Sterling began yesterday by climbing above US$1.33 in a sign that its recent rallying looked set to continue until the Bank of England meet later today. However, then came the release of the average weekly earning figures which showed they only rose by 2.1% per year in the quarter. This was weaker than expected and confirmed that the British public are feeling the pinch as inflation continues to consistently outpace wage growth.
The pound reacted by slipping below its earlier one-year high as traders lost confidence in the Bank of England tightening their monetary policy. We also learned that the unemployment rate in the UK has fallen to its lowest figure for 42 years which, while some cause for celebration, is a symptom of a changing UK business landscape – more people are being employed but those people are becoming poorer as pay increases are not happening.
Economists warned that British households are at breaking point with many blaming the dip in the pound following the Brexit vote for increasing the cost of imports. While an extra 379,000 people found work in the last year the UK economy is looking increasingly fragile – something Governor Mark Carney and his colleagues must surely acknowledge in their interest rate decision.
Our very own Kevin Bottwood will be presenting the next edition to our webinar series on 10 October 2017 at 3pm. Entitled ‘Revenue Risk in International Supply Chain Challenges’, he will be joined by SEKO’s Keith O’Brien to discuss how the economic climate and political uncertainty is affecting different sectors, how currency volatility is impacting on profitability and the challenges this poses to the logistics and supply chain sector.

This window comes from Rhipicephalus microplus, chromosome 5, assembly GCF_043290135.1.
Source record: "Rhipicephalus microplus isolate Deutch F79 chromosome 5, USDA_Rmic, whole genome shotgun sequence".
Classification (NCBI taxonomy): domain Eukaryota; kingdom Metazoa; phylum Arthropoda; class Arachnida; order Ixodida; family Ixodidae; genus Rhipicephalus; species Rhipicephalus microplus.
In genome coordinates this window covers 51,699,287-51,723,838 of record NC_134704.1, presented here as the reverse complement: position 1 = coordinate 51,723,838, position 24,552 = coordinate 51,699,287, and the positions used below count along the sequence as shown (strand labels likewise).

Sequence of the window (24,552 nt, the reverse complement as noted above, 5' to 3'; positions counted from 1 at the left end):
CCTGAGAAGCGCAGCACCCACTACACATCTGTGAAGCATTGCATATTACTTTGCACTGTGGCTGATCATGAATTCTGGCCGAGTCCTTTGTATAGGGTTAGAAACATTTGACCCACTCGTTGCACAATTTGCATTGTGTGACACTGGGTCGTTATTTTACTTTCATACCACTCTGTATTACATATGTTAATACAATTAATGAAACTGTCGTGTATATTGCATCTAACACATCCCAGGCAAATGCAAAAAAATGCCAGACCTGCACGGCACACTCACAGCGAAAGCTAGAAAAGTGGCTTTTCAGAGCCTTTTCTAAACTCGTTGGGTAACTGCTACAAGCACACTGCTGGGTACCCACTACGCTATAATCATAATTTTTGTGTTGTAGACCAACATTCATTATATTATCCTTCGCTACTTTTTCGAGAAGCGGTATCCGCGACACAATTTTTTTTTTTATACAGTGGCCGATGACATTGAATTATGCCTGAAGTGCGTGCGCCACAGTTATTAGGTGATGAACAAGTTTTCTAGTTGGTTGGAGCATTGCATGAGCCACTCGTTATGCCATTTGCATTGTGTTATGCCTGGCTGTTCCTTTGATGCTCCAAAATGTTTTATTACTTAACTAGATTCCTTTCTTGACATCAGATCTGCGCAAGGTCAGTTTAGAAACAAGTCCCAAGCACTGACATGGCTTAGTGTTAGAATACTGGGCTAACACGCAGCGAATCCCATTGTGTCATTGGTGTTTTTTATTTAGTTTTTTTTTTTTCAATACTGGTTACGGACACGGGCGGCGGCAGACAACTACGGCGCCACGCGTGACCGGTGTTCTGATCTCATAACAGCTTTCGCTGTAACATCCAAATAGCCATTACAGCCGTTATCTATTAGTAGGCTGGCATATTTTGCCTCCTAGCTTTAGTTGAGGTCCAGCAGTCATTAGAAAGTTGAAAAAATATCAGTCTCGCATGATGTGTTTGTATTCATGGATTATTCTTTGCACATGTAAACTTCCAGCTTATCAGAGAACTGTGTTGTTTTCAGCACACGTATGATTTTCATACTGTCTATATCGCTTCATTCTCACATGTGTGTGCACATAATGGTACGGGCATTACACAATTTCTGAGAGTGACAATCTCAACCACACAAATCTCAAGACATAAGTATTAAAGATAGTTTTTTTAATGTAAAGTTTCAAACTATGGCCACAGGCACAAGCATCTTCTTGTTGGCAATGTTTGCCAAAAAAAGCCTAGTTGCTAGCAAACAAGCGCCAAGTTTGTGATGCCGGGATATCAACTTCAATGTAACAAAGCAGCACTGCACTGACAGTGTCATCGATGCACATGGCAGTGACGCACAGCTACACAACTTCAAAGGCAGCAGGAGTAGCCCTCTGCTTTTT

GBP: traders focused on the Bank of England meeting later today
Yesterday saw sterling hovering around the US$1.33 mark as it continued its recent strengthening. That was until the release of UK average weekly earning figures which showed they rose by just 2.1% per year in the quarter. Although unemployment claims came in at their lowest figure since 1975, there was some alarm that inflation continues to outpace wage growth by quite a margin.
The dip in the pound following the Brexit vote is having an impact on the UK economy and, while more and more UK businesses are employing people, those workers are becoming poorer as salary increases are not occurring. The signs of a struggling economy have led to increased expectations that the BoE will keep interest rates on hold when they meet later today.
However, it will still be interesting to see how the Monetary Policy Committee vote and what the voting split is. Markets will be focused on any indication of future tapering of quantitative easing and we could see some sterling volatility as a result.
EUR: euro takes a breather after a busy week
After a hectic schedule of economic data last week, the eurozone is taking a bit of a breather with no key releases this week. As a result, the euro hasn’t made any significant swings, although it has slipped a little against sterling as expectations of a UK interest rate happening sooner than previously thought increased.
That confidence was quelled slightly yesterday by the disappointing wage growth figures and it now seems extremely unlikely the BoE will do raise interest rates. We can reasonably expect some euro strengthening if Governor Carney takes a dovish stance but you can never be certain of these things.
As ever, we will just have to wait and see what the announcements are. It isn’t until next Tuesday that we will see any key releases from the eurozone, with the German ZEW Economic Sentiment release. Until then, events outside of Europe will be the likeliest influence on the single currency.
USD: volatile day for the dollar
The US dollar experienced some volatility yesterday with various movements throughout the day. It swung above and below 1.33 against sterling following the release of UK unemployment and wage growth figures. We expect there will be continued volatility in the GBP/USD pairing ahead of the BoE meeting later today.
Yesterday we had PPI data come in at 0.2% against a forecast of 0.3% and crude oil inventories came in at 5.9 million. However, both pieces of data had little effect on market levels as UK figures had the biggest bearing on currency movements.
Today we have CPI, unemployment and core inflation data from the US, with the release of core retail sales tomorrow.
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